Four Times Social Movements Took Root in Berkeley

by Zach Groff

You might have heard that Direct Action Everywhere (DxE) has a focus on Berkeley (and we'd love to organize more cities to pop up and start organizing animal rights centers and local movements for animal liberation). Why Berkeley? Here are four stories from history that answer that question:

1. The Free Speech Movement

Mario Savio leads a free speech march through UC Berkeley's Sproul Plaza

Mario Savio leads a free speech march through UC Berkeley's Sproul Plaza

Before the 1960s, Universities frequently restricted political activities on campus. In 1964, UC Berkeley student Mario Savio rose up and began rousing crowds of students to push for bans on political activity at UC Berkeley to be lifted - paving the way for greater free speech protections at Berkeley and on campuses around the world.

2. Centers for Independent Living

Berkeley residents march for disability rights.

Berkeley residents march for disability rights.

One of the least-recognized great social movements of the twentieth century was the sea change in public perceptions of people with disabilities. Outright bigotry, mockery, and cruel confinement of people with disabilities was an accepted part of life in the early 20th century. In the 1960s, people with disabilities in Berkeley established the Center for Independent Living, which spread around the United States and ultimately became the backbone of the disability rights movement.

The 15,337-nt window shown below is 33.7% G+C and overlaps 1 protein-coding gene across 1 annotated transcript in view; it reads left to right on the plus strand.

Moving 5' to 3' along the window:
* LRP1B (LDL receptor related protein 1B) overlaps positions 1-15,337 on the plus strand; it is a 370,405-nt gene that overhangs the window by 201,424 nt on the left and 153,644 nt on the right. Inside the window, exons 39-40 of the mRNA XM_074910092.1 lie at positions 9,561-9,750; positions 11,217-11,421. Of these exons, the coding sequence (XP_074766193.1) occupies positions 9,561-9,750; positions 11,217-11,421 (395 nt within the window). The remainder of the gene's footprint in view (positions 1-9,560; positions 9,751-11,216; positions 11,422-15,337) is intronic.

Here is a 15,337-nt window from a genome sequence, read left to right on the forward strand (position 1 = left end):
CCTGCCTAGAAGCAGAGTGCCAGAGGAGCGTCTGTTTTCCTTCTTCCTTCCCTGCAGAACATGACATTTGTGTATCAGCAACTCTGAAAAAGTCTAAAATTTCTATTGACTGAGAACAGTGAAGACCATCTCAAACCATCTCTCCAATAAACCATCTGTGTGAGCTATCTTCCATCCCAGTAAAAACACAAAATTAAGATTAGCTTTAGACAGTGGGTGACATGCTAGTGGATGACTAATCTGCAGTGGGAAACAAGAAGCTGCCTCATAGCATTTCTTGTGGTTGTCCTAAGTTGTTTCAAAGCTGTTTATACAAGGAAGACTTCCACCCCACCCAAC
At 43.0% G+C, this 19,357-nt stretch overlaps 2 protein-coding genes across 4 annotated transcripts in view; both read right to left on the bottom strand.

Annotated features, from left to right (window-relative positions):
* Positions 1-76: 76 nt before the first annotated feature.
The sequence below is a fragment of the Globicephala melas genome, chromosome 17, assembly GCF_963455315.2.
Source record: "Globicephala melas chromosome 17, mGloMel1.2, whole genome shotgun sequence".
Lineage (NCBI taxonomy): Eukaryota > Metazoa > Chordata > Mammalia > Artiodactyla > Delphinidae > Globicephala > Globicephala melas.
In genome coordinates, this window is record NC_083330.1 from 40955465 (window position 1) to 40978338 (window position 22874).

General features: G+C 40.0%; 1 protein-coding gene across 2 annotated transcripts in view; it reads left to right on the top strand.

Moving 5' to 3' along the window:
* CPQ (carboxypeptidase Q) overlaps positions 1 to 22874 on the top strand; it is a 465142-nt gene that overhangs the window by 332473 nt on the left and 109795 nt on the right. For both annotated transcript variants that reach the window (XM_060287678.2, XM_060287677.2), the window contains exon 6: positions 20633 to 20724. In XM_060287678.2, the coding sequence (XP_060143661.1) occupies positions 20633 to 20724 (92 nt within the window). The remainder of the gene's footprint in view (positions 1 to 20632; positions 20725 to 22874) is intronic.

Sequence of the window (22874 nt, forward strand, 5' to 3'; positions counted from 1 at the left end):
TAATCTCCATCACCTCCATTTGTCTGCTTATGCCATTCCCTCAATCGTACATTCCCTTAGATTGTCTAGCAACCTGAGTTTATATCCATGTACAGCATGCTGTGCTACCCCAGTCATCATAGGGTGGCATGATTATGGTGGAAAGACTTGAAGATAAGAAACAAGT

3. Nonsmokers' Rights Groups

A key turning point in the fight against tobacco in the United States was when grassroots citizens began rising up and challenging smoking by asserting that smoking violated their rights. Americans for Nonsmokers' Rights, the group that led the charge, is based out of Berkeley, California, ground zero for a movement that took down one of the most common - and deadly - habits.

4. Environmentalism

Berkeley's Ecology Center led the way for urban environmental groups.

Berkeley's Ecology Center led the way for urban environmental groups.

Did you know that Berkeley was one of the first cities to have a recycling program? Following an oil spill in the San Francisco Bay, Berkeley took the lead in the organizing of environmentalism in the United States around the year 1970.

5. Animal rights?

As the host of the first ever Animal Rights Center in the Western hemisphere, will Berkeley lead the way for animal rights? Time will tell, but DxE has a roadmap and a plan to take us there.

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Want to get involved? DxE is a grassroots network focused on empowering you to be the best activist you can be. Here are some steps you can take. 

  1. Sign up to our mailing list and share our content on social media. 

  2. Join a local DxE community (or, better yet, come visit us in Berkeley).

  3. Take the Liberation Pledge. And join us in building a true social movement for animals.

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